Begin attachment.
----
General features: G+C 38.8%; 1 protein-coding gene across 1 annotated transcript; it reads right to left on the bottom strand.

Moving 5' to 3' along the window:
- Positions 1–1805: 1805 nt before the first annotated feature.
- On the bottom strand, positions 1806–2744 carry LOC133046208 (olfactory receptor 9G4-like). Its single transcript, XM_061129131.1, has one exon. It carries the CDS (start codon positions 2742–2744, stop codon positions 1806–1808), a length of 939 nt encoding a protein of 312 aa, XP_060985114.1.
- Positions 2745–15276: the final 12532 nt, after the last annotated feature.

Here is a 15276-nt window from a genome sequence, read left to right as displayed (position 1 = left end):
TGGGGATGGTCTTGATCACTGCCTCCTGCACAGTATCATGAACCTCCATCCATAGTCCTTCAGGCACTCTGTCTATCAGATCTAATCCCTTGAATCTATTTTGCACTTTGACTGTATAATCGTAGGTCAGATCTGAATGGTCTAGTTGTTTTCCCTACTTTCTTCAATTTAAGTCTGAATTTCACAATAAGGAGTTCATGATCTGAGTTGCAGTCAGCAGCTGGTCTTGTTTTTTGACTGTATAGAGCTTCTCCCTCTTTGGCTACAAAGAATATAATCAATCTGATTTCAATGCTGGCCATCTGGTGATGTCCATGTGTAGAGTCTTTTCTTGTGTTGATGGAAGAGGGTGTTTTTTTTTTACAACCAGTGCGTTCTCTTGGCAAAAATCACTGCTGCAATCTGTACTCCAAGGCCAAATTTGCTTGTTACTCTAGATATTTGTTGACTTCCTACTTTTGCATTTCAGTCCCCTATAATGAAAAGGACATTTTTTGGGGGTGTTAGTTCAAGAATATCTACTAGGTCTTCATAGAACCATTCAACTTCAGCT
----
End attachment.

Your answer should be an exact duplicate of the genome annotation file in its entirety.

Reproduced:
General features: G+C 38.8%; 1 protein-coding gene across 1 annotated transcript; it reads right to left on the bottom strand.

Moving 5' to 3' along the window:
- Positions 1–1805: 1805 nt before the first annotated feature.
- On the bottom strand, positions 1806–2744 carry LOC133046208 (olfactory receptor 9G4-like). Its single transcript, XM_061129131.1, has one exon. It carries the CDS (start codon positions 2742–2744, stop codon positions 1806–1808), a length of 939 nt encoding a protein of 312 aa, XP_060985114.1.
- Positions 2745–15276: the final 12532 nt, after the last annotated feature.

Here is a 15276-nt window from a genome sequence, read left to right as displayed (position 1 = left end):
TGGGGATGGTCTTGATCACTGCCTCCTGCACAGTATCATGAACCTCCATCCATAGTCCTTCAGGCACTCTGTCTATCAGATCTAATCCCTTGAATCTATTTTGCACTTTGACTGTATAATCGTAGGTCAGATCTGAATGGTCTAGTTGTTTTCCCTACTTTCTTCAATTTAAGTCTGAATTTCACAATAAGGAGTTCATGATCTGAGTTGCAGTCAGCAGCTGGTCTTGTTTTTTGACTGTATAGAGCTTCTCCCTCTTTGGCTACAAAGAATATAATCAATCTGATTTCAATGCTGGCCATCTGGTGATGTCCATGTGTAGAGTCTTTTCTTGTGTTGATGGAAGAGGGTGTTTTTTTTTTACAACCAGTGCGTTCTCTTGGCAAAAATCACTGCTGCAATCTGTACTCCAAGGCCAAATTTGCTTGTTACTCTAGATATTTGTTGACTTCCTACTTTTGCATTTCAGTCCCCTATAATGAAAAGGACATTTTTTGGGGGTGTTAGTTCAAGAATATCTACTAGGTCTTCATAGAACCATTCAACTTCAGCT